Renzo Mongiardino raised atmosphere to an art form, creating a series of interiors throughout his lifetime that continue to resonate today. A master in making a featureless room appear rich and busy with life,  Mongiardino would layer colours and textures, mix furniture and accessories from different eras, create atmosphere through lighting…

Renzo Mongiardino Blue Room

Whilst we can’t all have Renzo Mongiardino’s talent (he was described by the New York Times as having a “wild painterly vision” and “living in a universe that was visible only to him”) many of his ideas remain a huge source of inspiration :

1/See the room as a set  

Renzo Mongiardino began as a set designer, designing the decors for the opera Tosca at Covent Garden and Zeffirelli’s films Romeo & Juliet, Brother Sun, Sister Moon and The Taming of the Shrew. Mongiardino used the same techniques in interior design as in set design; what mattered for him was visual impact. Designer Nika Zupanc says something similiar in a recent interview in British Vogue “Interiors are a stage for our lives. It’s not just about the materials or the beauty or the function, it’s more like scenography… creating tension, emotion”.

2/ Commission an artist to decorate the walls

Renzo Mongiardino depended on collaborations with artists and illustrators, such as Lila de Nobili and craftspeople  — painters, gilders, faux finishers.

Atelier du Mur


Fresco Techniques - Atelier du Mur

Fresco and wall panels by Atelier du Mur

Fresco Wall Panels



Mural by Mathias Kiss

3/Mix and match pieces from different eras

Mongiardino grew up in a Baroque Genoese palazzo and frequently quoted a maxim of Honoré de Balzac’s,”The wise man goes back to the origins of ancient times”. Yet despite his obsession with the past, Mongiardino’s work is modern in that he disregards era, freely mixing and matching. In his book Roomscapes (recently reissued as a result of the Milan Castello Sforza exhibition) Mongiardino wrote “I think it is a mistake to treat ancient and modern as if a barrier divided them…”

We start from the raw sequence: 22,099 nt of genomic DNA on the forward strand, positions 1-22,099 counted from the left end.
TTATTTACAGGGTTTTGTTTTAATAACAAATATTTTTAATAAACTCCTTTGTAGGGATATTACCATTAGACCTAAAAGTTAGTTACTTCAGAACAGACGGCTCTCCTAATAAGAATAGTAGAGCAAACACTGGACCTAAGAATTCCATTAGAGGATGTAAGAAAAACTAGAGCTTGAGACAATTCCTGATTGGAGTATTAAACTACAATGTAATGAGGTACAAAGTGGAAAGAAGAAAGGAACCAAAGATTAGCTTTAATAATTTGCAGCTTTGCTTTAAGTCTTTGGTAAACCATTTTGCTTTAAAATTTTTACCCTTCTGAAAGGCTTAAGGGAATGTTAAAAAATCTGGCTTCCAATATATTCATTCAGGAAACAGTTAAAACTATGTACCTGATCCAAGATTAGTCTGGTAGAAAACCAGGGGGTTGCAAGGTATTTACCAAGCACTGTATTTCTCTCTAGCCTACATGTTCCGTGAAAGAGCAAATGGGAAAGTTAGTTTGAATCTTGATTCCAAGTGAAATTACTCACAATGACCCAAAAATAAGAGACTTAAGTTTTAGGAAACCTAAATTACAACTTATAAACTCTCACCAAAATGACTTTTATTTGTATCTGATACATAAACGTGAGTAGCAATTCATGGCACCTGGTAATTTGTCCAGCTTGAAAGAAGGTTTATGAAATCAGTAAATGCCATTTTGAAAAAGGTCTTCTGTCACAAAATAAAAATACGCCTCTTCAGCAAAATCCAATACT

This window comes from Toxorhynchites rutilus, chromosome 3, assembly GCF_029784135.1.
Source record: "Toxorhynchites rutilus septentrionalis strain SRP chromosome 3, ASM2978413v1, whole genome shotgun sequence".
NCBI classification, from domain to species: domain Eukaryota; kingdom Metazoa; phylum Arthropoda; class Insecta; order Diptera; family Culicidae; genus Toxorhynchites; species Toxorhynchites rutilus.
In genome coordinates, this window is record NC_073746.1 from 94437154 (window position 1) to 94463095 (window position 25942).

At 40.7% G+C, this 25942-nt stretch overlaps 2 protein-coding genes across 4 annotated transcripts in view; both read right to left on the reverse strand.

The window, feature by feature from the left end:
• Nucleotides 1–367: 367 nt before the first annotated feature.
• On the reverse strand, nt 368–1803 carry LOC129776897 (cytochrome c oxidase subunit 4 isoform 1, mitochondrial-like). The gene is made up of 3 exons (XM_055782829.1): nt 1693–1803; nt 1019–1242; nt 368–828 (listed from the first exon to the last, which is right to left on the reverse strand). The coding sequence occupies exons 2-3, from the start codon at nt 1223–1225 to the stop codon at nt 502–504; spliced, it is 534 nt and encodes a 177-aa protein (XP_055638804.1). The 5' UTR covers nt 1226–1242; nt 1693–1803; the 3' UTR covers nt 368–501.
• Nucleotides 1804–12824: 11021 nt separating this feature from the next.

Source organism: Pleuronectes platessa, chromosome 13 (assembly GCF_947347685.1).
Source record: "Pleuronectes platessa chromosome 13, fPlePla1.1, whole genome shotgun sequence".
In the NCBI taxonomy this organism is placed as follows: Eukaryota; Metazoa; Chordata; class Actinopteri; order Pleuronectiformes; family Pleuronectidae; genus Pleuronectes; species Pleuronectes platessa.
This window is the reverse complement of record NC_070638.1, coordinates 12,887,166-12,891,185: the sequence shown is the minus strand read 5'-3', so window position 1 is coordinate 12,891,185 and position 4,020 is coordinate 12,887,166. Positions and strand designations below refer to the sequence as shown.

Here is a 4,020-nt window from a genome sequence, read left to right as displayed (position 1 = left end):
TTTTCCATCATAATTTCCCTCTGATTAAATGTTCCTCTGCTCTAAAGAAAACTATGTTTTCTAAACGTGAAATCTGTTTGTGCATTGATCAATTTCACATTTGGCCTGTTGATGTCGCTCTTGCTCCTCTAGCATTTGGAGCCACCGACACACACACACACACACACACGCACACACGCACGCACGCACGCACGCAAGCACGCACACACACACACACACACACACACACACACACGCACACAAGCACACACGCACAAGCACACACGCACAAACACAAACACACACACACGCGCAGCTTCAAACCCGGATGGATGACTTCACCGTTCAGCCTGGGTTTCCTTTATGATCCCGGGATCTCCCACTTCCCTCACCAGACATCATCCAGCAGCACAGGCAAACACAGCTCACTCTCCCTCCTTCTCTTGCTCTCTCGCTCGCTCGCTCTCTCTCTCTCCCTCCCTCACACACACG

Dimore Studio

Milan apartment, Dimore Studio

4/Add a touch of orientalism

Mongiardino was open to influences from other cultures, as well as other times. He once famously clad Lee Radziwill’s London drawing room in a wondrous multi-patterned explosion that invoked both the Ottoman Empire and Raj-era India. 

Lee Radziwell


Byzantine by Kit Miles

Byzantine cushion and wallpaper by Kit Miles

4/Don’t stop decorating too soon – add layers and layers of colour and texture

“There is nothing as good, as wonderful, as attending a dinner party and being surrounded by magnificent objects,”says Martina Mondadori, founder of Cabana Magazine, who was lucky enough to grow up in an apartment decorated by Renzo Mongiardino. In Vogue, she describes how Mongiardino put the finishing touches to her family’s dining room : “My parents had a set of six Japanese Imari dessert plates, and one day, when the room was already finished with the fabric and the stencils, my mum served dessert on them at a party where Renzo Mongiardino was a guest. He took his plate, stood up, and started wandering around the room with it. He then asked my mum: ‘Do you have more of these?’ She replied no, and he suggested she buy more and cover the whole room with them…”  


The Zanussi apartment in Milan, decorated by Renzo Mongiardino.